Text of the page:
Comparative Catalyst Seminar - "Equity and Interpretation"

Event date
25 January 2024
Event time
12:00 - 13:00
Oxford week
HT 2
Faculty Members
Members of the University
Postgraduate Students
IECL teaching room

Equity and interpretation

Until the time of Elizabeth I, any English lawyer would have told you that courts have no authority to interpret statutes. But an English lawyer would also have told you that judges can depart from the requirements of a statute, or extend them, on grounds of equity. These days, any lawyer will tell you that judges must interpret statutes, but have no equitable jurisdiction to depart from their requirements.

I will tell the story of this reversal in polarity in the shared understanding of the relation between legislation and adjudication. The purposes are (1) to show that there is an alternative to understanding all of the reasoning that judges engage in, when they decide what effect to give to legislation, as interpretation, and (2) to vindicate the potential legitimacy of an equitable jurisdiction to dispense from statutes on grounds of equity. Such a jurisdiction ought to be limited in various ways (which I will only illustrate, and not list), and ought to be exercised with circumspection. It can be legitimate to give courts such a limited jurisdiction, and it can even be legitimate for courts to assume it, without anyone conferring it on them, as a way of carrying out their responsibility for the administration of justice. Doing so can be compatible with respect for the rule of law, for the separation of powers, and for the authority of the legislature.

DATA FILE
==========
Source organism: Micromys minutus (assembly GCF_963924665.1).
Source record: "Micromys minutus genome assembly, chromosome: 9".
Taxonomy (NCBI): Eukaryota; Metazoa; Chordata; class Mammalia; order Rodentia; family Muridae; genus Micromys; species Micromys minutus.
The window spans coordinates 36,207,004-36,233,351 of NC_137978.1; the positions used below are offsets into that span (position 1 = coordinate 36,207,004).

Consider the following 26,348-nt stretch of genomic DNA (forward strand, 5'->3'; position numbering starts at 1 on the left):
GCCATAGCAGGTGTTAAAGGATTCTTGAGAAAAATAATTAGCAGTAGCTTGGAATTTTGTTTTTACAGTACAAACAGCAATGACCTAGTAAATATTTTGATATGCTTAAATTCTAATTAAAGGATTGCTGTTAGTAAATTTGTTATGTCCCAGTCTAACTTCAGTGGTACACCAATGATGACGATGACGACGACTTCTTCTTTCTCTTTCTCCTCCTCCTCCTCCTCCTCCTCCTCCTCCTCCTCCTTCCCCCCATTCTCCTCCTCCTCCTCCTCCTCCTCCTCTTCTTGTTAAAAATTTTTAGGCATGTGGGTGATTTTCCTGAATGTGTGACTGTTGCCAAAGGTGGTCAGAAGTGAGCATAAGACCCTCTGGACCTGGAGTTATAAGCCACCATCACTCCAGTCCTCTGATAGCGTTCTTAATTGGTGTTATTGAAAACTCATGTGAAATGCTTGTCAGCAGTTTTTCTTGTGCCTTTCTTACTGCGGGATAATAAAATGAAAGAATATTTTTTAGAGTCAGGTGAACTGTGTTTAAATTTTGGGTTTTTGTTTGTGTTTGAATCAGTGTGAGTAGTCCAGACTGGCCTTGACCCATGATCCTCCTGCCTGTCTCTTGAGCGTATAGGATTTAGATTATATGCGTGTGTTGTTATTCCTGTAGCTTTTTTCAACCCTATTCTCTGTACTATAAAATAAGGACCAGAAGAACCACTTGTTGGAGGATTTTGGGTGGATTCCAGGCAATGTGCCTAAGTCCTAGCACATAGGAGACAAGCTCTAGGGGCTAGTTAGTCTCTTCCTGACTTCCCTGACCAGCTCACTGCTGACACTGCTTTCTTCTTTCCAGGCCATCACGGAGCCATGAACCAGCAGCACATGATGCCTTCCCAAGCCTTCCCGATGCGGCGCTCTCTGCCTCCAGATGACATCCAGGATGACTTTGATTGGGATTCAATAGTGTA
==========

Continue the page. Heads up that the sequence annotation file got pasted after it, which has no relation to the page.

Found within

Comparative Law